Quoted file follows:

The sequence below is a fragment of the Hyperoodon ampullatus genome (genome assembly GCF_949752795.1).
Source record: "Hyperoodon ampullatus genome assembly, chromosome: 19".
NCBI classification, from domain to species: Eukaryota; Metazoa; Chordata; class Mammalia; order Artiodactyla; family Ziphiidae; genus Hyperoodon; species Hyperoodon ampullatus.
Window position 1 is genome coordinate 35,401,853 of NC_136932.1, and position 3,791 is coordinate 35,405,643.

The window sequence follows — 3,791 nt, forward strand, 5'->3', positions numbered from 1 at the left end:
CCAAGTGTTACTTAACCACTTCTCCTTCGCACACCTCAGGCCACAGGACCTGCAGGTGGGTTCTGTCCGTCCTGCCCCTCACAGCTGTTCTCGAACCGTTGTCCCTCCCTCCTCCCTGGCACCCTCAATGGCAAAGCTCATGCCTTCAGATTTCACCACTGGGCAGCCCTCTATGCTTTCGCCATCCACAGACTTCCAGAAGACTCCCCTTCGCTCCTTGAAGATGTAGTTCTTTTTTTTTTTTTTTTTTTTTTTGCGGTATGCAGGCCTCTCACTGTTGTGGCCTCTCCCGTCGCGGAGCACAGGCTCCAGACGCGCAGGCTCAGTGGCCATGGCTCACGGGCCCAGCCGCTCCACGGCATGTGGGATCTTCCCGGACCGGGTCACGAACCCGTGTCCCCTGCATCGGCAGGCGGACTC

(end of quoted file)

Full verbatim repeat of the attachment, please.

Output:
The sequence below is a fragment of the Hyperoodon ampullatus genome (genome assembly GCF_949752795.1).
Source record: "Hyperoodon ampullatus genome assembly, chromosome: 19".
NCBI classification, from domain to species: Eukaryota; Metazoa; Chordata; class Mammalia; order Artiodactyla; family Ziphiidae; genus Hyperoodon; species Hyperoodon ampullatus.
Window position 1 is genome coordinate 35,401,853 of NC_136932.1, and position 3,791 is coordinate 35,405,643.

The window sequence follows — 3,791 nt, forward strand, 5'->3', positions numbered from 1 at the left end:
CCAAGTGTTACTTAACCACTTCTCCTTCGCACACCTCAGGCCACAGGACCTGCAGGTGGGTTCTGTCCGTCCTGCCCCTCACAGCTGTTCTCGAACCGTTGTCCCTCCCTCCTCCCTGGCACCCTCAATGGCAAAGCTCATGCCTTCAGATTTCACCACTGGGCAGCCCTCTATGCTTTCGCCATCCACAGACTTCCAGAAGACTCCCCTTCGCTCCTTGAAGATGTAGTTCTTTTTTTTTTTTTTTTTTTTTTTGCGGTATGCAGGCCTCTCACTGTTGTGGCCTCTCCCGTCGCGGAGCACAGGCTCCAGACGCGCAGGCTCAGTGGCCATGGCTCACGGGCCCAGCCGCTCCACGGCATGTGGGATCTTCCCGGACCGGGTCACGAACCCGTGTCCCCTGCATCGGCAGGCGGACTC